I felt her crying. She was fighting it and not making any sound, but vibrations rippled through the cloth. When she asked to go home, as she did several times, her voice quivered and broke. But we were lost and I couldn’t take her home. By the time I found the right road she had fallen asleep. I dropped Roger off and didn’t wake her until we reached her house.
Red rimmed the eastern horizon. It was dawn.
“Maggie,” I said.
She stepped from the car and walked across the lawn. Her shoes turned dark from the dew on the grass.
“Maggie,” I called.
“Goodbye,” she said softly and went inside, gently shutting the door.
I sat shivering in the car staring at the closed door where she had paused briefly looking prettier than I had known. Her face was round and delicate and her blond hair light and free. The baby fat was but temporary filler in the hollow beauty her face someday would be. I waited. I don’t know for what. It was not that I loved her or she me. It had been the first infatuation and should have ended differently. I suppose it was the incompleteness of the final moment.

I called her house later in the week, but her mother said she had gone out. I never called her again.

And then there was this, because one instance in life can inspire several other things. This scene and song is from a play, "Life Ate Our Homework".


by Stuart R. Meisel & Larry Eugene Meredith, (2004-05)

It has to look as if she is your date when we arrive. We'll switch inside the gym.

WHITNEY and YOUNG ART get in the back seats. YOUNG BOBBY gets in last as driver. All four bounce up and down and all make a grr-rrr-rrr sound as if the car is moving and the engine is running. After a few seconds they pretend to stop and get out of the car. MARGARITA grabs YOUNG BOBBY'S left arm, looking up at him. WHITNEY takes his right arm, glaring across him at the other girl. YOUNG ART trails behind as they go into the dance. They sit and the two girls surround YOUNG BOBBY. MARGARITA and YOUNG BOBBY adlib talking and then they get up and dance. WHITNEY sits and fumes. As they dance, a spot picks up OLD BOBBY keying in the background. They continue to dance through the song, but on the last chorus the downstage lights off.

OLD BOBBY (Singing)
I'm not proud to declare
My inebriation in her dark embrace,
In the moonshine of her hair.
Her eyes were wine decanters
In the wondrous bouquet of her face.

I am not proud to share
I became an alcoholic afloat in space,
Intoxicated on air
Beyond reason and care
Except the drinking in of her face.

I wanted just a taste
To explore its mystery
To claim it as my drink
Obtain some mastery
On the high beyond that face.

This is my confession,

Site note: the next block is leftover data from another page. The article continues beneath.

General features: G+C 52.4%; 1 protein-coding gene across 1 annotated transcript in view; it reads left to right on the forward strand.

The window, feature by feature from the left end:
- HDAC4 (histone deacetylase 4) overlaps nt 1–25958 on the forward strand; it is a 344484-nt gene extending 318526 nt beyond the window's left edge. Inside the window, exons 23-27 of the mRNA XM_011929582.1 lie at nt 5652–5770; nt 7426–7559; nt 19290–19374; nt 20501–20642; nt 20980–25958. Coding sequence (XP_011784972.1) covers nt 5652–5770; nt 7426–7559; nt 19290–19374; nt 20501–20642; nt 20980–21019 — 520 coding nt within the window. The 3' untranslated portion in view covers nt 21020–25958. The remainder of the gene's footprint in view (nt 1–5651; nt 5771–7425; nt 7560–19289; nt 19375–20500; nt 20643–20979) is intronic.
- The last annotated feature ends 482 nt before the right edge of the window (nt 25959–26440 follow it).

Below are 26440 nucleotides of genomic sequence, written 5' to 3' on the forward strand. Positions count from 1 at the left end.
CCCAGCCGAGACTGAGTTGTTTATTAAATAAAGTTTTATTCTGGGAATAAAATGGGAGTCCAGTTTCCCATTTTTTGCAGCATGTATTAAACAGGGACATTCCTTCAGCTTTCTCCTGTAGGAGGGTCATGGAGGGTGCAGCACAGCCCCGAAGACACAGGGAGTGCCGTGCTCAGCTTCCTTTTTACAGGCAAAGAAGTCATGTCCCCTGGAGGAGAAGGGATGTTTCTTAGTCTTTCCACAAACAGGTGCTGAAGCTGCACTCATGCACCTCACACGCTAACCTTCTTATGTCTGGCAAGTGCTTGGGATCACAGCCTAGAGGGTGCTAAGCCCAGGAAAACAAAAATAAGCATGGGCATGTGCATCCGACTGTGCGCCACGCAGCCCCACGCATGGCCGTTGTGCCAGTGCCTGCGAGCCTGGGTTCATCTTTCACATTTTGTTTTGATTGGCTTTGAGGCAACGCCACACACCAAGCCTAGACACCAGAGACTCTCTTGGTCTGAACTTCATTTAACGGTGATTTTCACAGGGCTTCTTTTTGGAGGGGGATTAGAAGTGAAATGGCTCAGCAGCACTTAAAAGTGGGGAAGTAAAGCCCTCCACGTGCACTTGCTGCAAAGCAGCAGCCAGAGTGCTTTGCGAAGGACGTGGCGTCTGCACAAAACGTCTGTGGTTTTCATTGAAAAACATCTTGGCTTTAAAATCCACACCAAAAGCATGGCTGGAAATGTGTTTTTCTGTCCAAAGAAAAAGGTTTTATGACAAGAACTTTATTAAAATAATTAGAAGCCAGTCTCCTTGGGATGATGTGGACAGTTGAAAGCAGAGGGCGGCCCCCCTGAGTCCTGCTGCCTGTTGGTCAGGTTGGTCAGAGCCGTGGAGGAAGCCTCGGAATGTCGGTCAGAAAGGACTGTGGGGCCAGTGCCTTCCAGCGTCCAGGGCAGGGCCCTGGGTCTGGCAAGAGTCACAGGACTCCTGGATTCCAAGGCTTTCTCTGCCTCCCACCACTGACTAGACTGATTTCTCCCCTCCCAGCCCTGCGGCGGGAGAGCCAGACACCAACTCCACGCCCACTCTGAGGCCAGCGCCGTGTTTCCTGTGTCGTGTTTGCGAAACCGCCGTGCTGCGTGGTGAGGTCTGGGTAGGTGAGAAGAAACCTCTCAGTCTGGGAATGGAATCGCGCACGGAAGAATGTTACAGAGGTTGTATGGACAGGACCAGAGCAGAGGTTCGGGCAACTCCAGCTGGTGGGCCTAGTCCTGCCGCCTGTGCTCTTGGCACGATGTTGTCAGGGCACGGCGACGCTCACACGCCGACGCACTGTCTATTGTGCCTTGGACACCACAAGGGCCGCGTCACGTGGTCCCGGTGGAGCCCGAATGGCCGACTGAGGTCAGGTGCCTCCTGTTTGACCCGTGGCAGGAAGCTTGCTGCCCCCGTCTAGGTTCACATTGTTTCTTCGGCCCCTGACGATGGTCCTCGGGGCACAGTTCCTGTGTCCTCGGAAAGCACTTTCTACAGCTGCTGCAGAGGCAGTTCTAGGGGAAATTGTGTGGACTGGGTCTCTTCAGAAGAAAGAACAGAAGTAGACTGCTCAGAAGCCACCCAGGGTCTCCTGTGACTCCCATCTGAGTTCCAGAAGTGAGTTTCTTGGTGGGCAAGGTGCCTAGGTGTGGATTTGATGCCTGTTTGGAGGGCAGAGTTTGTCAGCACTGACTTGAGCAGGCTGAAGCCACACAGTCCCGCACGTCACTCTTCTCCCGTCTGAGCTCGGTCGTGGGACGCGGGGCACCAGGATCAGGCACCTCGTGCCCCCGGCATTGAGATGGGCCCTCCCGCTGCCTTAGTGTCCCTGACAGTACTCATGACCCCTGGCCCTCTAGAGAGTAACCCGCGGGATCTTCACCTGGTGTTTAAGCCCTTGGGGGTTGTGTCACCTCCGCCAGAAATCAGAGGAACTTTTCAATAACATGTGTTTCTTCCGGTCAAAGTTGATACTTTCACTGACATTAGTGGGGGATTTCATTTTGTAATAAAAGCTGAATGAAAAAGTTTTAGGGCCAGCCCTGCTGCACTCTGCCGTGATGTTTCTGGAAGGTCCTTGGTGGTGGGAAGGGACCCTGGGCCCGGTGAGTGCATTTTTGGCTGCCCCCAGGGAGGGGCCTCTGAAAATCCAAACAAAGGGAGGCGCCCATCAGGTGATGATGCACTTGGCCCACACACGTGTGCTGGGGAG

I have no precedent; I haven't a case.
It was an act of passion,
A rash and foolish action
I was becoming drunk on that face;
I was addicted to that face.
Spotlight off.
OLD BOBBY (Spoken)
Nope, I'm not proud of it, guys, but when I saw Margarita’s dark beauty I wanted her. I got to the dance and Whitney might as well been the crepe hanging along the walls. Trip home wasn't much fun. Pretty quiet ride after I dropped off Margarita and Art, and I don't think Whitney said boo to me again.
Well, Hardly ever. I went to the ten-year class reunion. I went into the bar to get cocktails and...

Lights up downstage. A spectacularly beautiful blond in a sexy black dress is sitting on a high barstool, nursing a cocktail. She has a great figure and most of it is showing. YOUNG BOBBY enters and stands right next to her. He motions to the unseen barkeep.
YOUNG BOBBY (To Bartender.)
Manhattan up and a whiskey sour on the rocks, please.

As Young Bobby awaits his order he keeps peeking at the Blond up and down. The Blond turns toward him and smiles.
BLOND (Whispery voice)
YOUNG BOBBY (Obviously flattered)
Hi. Uh...nice...nice place.
BLOND (Whispery voice)
Oh, very nice.

YOUNG BOBBY is stretching his neck about, trying to find a nametag on the BLOND without success. At this, she leans more forward to reveal more cleavage.

BLOND (Double meaning)
Don't you think it is beautiful this way
YOUNG BOBBY (Distracted)
Very beautiful. (Pause.) Ah...the way they have the ballroom.
BLOND (Very teasingly)
You don't know who I am, do you Bobby?
YOUNG BOBBY (Startled to hear his name used.)
BLOND (Triumphantly.)
I'm Whitney.
We hear her laughter fade as the downstage lights go off.


Ron said...

Excellent narrative of our common teenage history Lar! This one I will share on my blog. You are so good with the details, much of which I had forgotten. Thank you very much!

Larry Meredith said...

From Gloria White

Good Morning Larry. Just wanted to tell you how much I enjoy you wonderful writings, And the pictures from our past. Just as I remember these people. I was fortunate enough to have enjoyed growing up in the best of times. Your recollections from high school and beyond are amazing and a delight to read. Thank you again. ( And I was fortunate enough to have been good friends with Peggy during the last years of her life, she was truely a delight.) Have a wonderful day.